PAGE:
The largest US-based theme parks utilize strategies of value, uniqueness, niche markets, innovation, variety and quality.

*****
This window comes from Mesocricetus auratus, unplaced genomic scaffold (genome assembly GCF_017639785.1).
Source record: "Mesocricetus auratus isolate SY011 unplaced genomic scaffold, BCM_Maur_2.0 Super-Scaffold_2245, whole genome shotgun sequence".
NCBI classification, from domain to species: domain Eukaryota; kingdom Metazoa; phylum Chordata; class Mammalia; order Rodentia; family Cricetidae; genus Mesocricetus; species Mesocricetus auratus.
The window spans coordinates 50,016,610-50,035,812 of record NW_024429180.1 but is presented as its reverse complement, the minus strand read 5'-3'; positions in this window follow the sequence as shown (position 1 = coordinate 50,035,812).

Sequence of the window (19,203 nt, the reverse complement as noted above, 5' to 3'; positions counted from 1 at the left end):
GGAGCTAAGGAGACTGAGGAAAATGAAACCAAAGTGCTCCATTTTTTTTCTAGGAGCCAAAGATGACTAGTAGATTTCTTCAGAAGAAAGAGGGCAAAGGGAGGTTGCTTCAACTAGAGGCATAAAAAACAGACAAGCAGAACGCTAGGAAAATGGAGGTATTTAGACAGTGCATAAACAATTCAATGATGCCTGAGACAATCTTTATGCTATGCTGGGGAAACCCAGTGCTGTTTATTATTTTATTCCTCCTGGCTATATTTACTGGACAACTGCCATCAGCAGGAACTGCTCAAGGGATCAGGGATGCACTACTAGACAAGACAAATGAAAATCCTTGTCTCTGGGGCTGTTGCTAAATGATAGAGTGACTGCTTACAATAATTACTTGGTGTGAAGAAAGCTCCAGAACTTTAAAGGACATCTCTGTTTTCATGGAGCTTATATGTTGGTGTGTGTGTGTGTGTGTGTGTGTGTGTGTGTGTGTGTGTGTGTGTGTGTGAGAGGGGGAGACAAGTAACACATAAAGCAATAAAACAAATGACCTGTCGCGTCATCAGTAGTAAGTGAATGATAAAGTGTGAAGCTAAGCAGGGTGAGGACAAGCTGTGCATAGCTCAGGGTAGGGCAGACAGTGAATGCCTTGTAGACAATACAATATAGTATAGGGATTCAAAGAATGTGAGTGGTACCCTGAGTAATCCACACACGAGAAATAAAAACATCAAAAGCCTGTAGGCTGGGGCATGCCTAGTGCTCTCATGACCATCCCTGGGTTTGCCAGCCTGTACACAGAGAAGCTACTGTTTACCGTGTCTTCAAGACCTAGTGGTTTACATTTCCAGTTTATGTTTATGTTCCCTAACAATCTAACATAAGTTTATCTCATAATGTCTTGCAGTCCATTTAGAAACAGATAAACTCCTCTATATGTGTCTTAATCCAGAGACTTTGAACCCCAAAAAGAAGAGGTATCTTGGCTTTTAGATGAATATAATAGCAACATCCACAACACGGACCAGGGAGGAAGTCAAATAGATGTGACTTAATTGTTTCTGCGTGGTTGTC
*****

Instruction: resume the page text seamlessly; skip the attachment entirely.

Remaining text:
Abstract Purpose – This paper aims to examine the competitive strategies employed by two of the largest theme park operators in Florida, based on a content analysis of popular media articles about theme park giants in the USA. It aims to provide a comparative examination of their competitive strategies, to develop a conceptual model of the same and to expand knowledge about current competitiveness in the theme park sector. Design/methodology/approach – This study used directed content analysis to identify and analyze strategies applied in the theme park sector as manifested in the mass media. Each database was searched using the following four key terms: competition, strategy, Disney and Universal Studios. Results were screened for relevance based on their inclusion of all four key terms. At the conclusion of the search, 87 articles from 34 US-based sources were amassed, varying in circulation size and published between 1985 and 2013. Each article was read, and sentences that suggested the use of a strategy were recorded. Although the intention was to leave each data point at a one-sentence maximum, occasionally, a second sentence was included for context and clarification. Each article was read twice to ensure the inclusion of all potential data points. Findings – The findings suggest that the largest US-based theme parks utilize strategies of value, uniqueness, niche markets, innovation, variety and quality as highlighted in the research literature. However, this study also confirms two additional competitive strategies that have heretofore not been examined in tourism studies – currency and convenience – as advantageous management and promotional mechanisms against their competitors. Research limitations/implications – Limitations to this research include a limited number of popular media articles available for analysis. This precluded a random sample of articles. In addition, the study was based on print media statements and keyword identification, which could also limit the generalizability of the findings. Nonetheless, it is believed that the case studies researched in this paper are indicative of many of the competitive strategies used by theme park managers throughout the world. Practical implications – The paper developed a competitive strategy model that has utility for them park planners and managers, as they attempt to understand the competitive advantages and those of their direct competitors. The findings in this study have broader implications for other theme parks throughout the world. Social implications – The social implications of this study are manifold. They include the notion that theme park attendees manifest certain behaviors and seek out certain experiences as they make decisions on which parks to attend. The notions of value, uniqueness, niche markets, innovation, variety, quality, currency and convenience all reveal how some consumers determine their choice of venue for recreational travel. Originality/value – This paper provides an original research of the theme park sector by examining two of the USA’s largest theme park giants and the strategies they use in a comparative and competitive manner to attraction clientele and maintain visitation. In particular, the paper develops a conceptual model based upon the review of strategies literature and, then, tests it and modifies it based on the findings of the study.